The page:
Alex took waitering jobs, and then ended up selling motor boats for Chris Craft at Pompano Beach, while Gwen worked as a secretary. Alex made a successful career out of this, and then began selling property. Fred has found a copy of Gwen’s application for Naturalisation which was accepted on 18th October 1963 in Miami. Alex’s petition for Naturalisation, number 29,483 was filed also in Miami, Florida, and he too, was accepted on the same date, so presumably the patch on his lung had cleared up and he never developed T.B., in the kinder weather of Florida. He died aged 73.
Alex and Gwen’s children
Christopher Rodney (b. 1940)
Christopher was born after Alex had left to serve in the Army.
When he was 15 he sailed with the family for New York and a new life. Within a year they had ended up in Florida where they stayed in the Palm Beach, Boca Raton, Pompano Beach area. Richard has told me that Christopher fought in Vietnam. Christopher married Kathleen Lenore Cregon in 1973, and they now live in Davis, California. They have one child, Erin, born in 1975.
Richard Godfrey (b. 1947)
Richard was born when Alex was back from the War. He had always suffered from asthma, and when he was 18 the Army Board refused him, so unlike his brothers, he did not go to Vietnam. He attended the University of Southern California in La Jolla, and had a very good time, he told me. There was plenty of surfing, beach parties and pretty girls. I do not remember what his degree was, but while he was there he met, and later married Linda Mae Risser, in 1975.
Linda was born deaf, but was studying the psychology of coping with deafness, so that she could advise, communicate and teach other deaf students. Richard learned to do sign language, and to speak so that Linda could lip read from him, easily. They have settled in Washington, and live in University Park, just outside the City, where Richard is an administrator at Gallaudet University for the Deaf, and Linda has a practice.
Ruth had had such success in contacting her niece Diana Lytle after so many years, that I decided I would track down her nephews (sons of Alex and Gwen) living in America. Ruth had vague ideas of them living either in California or the Washington area, so early in 1988, when I knew Roger and I were travelling to America for a trade show, I wrote to all the R. Lytles in the California phone books, which are stored in the public library. But I drew a blank, so tried the same thing in Washington D.C. My cousin Richard got the letter and was delighted to make contact. He invited Roger and I and a 9 month old Claire to spend the day with them. We had such a good time catching up with Richard, Linda and their two daughters.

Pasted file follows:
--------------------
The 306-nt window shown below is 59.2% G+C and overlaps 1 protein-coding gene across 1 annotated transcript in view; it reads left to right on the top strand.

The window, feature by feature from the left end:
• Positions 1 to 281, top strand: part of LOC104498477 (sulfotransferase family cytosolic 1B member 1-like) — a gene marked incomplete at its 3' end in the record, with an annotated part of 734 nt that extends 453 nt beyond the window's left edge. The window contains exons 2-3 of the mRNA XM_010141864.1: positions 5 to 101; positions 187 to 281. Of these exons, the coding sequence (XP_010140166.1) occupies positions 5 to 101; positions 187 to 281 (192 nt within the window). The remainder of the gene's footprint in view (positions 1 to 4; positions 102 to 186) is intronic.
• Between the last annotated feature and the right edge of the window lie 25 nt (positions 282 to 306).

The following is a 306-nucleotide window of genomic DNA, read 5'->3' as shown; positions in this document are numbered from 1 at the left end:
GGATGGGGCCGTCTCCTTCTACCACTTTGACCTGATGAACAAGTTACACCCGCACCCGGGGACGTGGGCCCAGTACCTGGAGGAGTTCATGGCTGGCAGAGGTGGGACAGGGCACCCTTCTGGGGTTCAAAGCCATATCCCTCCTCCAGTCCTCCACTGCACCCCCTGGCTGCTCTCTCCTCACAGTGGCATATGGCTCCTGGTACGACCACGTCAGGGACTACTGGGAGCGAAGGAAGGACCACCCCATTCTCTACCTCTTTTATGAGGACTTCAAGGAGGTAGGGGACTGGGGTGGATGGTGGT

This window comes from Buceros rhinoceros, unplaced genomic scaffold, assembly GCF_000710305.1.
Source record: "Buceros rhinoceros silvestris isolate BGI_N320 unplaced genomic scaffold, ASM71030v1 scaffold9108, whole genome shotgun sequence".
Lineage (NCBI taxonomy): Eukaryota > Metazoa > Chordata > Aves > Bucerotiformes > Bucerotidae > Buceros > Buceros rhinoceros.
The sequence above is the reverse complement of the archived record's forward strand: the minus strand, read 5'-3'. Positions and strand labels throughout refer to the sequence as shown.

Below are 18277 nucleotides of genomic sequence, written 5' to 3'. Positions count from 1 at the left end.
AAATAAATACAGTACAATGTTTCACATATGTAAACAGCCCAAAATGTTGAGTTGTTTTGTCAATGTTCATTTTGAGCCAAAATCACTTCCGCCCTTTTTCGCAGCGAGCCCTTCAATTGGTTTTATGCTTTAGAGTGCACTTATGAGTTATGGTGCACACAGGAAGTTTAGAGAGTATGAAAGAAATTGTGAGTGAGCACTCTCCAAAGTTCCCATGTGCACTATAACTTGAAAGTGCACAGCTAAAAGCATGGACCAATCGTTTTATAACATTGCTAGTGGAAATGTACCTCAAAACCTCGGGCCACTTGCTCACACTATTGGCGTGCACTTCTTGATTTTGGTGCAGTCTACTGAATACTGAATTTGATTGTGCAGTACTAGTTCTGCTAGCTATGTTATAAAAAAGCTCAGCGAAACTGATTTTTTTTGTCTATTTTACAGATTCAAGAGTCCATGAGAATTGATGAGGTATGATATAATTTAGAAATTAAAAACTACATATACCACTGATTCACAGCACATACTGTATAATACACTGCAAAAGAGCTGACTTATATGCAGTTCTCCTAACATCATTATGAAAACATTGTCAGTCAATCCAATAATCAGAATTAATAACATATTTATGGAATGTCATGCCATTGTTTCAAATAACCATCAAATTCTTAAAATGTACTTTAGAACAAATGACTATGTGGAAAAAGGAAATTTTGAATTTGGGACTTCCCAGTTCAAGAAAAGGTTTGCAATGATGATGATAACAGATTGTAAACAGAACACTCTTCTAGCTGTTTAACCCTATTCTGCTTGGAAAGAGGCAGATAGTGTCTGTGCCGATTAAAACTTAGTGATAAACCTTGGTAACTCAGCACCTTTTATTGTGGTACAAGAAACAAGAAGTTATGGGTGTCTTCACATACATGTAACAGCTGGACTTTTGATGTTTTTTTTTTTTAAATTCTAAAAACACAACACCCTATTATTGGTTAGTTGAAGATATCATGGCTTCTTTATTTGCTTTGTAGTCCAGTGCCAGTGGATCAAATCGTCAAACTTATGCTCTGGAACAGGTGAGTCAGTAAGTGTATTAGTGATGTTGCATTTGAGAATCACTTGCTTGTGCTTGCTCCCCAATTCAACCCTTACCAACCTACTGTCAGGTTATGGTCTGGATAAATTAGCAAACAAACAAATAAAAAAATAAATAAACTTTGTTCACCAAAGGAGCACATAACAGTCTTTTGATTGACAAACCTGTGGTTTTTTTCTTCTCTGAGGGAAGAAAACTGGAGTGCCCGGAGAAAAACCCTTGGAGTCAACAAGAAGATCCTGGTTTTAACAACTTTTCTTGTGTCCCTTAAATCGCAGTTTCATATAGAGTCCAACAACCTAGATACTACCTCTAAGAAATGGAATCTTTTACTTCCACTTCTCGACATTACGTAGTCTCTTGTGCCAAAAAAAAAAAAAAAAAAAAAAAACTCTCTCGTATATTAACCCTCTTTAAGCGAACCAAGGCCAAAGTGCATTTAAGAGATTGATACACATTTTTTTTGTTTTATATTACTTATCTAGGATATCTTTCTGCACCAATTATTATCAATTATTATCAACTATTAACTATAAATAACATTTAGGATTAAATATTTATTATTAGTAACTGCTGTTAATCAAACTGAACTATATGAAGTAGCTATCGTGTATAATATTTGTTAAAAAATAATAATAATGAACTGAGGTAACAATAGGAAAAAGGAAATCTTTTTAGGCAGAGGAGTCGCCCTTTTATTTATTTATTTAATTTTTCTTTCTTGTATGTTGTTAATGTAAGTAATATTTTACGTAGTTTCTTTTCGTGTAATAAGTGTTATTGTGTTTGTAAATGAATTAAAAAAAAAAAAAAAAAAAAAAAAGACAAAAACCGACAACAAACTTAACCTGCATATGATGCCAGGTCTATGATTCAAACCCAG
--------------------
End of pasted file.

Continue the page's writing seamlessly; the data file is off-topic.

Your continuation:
When we were living in New York in 1995, we returned to visit them again. By then, Richard’s Mother, Gwen was living with them, and Linda had had a third daughter. We were taken out for the day into Washington, to visit some of the big museums. We had a wonderful day out, and Claire and James were really intrigued with the girls, who sang us jolly ditties all the way to the airport in the back of their station wagon. They were very happy to find they had a male cousin and made a great fuss of James. I had not met Gwen since I was a small child, and she was keen to tell me stories about my Father, which amazed me, as no one had ever talked about him to me. She had disliked him. He was very flirtatious, so that she felt uncomfortable with him, and she was not surprised when he left Ruth.
They have three daughters: Nerissa born in 1978, Cassandra born in 1985 and Samantha born in 1988.
Jeremy Alfred (b. 1949)
When he was a young man, Jeremy served time with the Army in Vietnam.
Richard claimed that both his brothers had suffered as a result of that War. He had little to do with them, and advised me that he did not think they would welcome a visit from English relations. Both Fred and I have actually tried to contact Jeremy while we were in the area, but he has never responded.
In 1986 he married Elizabeth Julia Weisz, and they live in Pompano Beach, Florida.